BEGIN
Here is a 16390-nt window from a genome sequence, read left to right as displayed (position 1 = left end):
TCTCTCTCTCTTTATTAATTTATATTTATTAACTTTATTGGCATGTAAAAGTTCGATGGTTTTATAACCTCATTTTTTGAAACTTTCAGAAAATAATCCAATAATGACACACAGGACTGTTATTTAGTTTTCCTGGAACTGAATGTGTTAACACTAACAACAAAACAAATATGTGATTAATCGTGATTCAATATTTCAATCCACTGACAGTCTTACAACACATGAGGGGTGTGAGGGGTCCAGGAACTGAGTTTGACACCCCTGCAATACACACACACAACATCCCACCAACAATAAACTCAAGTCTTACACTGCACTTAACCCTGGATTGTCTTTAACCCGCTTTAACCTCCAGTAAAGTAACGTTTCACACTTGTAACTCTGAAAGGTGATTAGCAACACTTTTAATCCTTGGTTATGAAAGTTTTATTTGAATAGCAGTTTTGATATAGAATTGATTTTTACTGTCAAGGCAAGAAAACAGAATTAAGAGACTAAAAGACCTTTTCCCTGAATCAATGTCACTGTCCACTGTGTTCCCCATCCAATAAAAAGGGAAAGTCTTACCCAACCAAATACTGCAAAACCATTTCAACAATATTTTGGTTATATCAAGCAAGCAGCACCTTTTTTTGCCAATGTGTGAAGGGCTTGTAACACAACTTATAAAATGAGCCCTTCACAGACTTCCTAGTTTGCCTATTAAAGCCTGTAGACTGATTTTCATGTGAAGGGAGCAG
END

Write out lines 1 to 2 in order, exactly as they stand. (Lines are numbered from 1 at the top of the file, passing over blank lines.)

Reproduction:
Here is a 16390-nt window from a genome sequence, read left to right as displayed (position 1 = left end):
TCTCTCTCTCTTTATTAATTTATATTTATTAACTTTATTGGCATGTAAAAGTTCGATGGTTTTATAACCTCATTTTTTGAAACTTTCAGAAAATAATCCAATAATGACACACAGGACTGTTATTTAGTTTTCCTGGAACTGAATGTGTTAACACTAACAACAAAACAAATATGTGATTAATCGTGATTCAATATTTCAATCCACTGACAGTCTTACAACACATGAGGGGTGTGAGGGGTCCAGGAACTGAGTTTGACACCCCTGCAATACACACACACAACATCCCACCAACAATAAACTCAAGTCTTACACTGCACTTAACCCTGGATTGTCTTTAACCCGCTTTAACCTCCAGTAAAGTAACGTTTCACACTTGTAACTCTGAAAGGTGATTAGCAACACTTTTAATCCTTGGTTATGAAAGTTTTATTTGAATAGCAGTTTTGATATAGAATTGATTTTTACTGTCAAGGCAAGAAAACAGAATTAAGAGACTAAAAGACCTTTTCCCTGAATCAATGTCACTGTCCACTGTGTTCCCCATCCAATAAAAAGGGAAAGTCTTACCCAACCAAATACTGCAAAACCATTTCAACAATATTTTGGTTATATCAAGCAAGCAGCACCTTTTTTTGCCAATGTGTGAAGGGCTTGTAACACAACTTATAAAATGAGCCCTTCACAGACTTCCTAGTTTGCCTATTAAAGCCTGTAGACTGATTTTCATGTGAAGGGAGCAG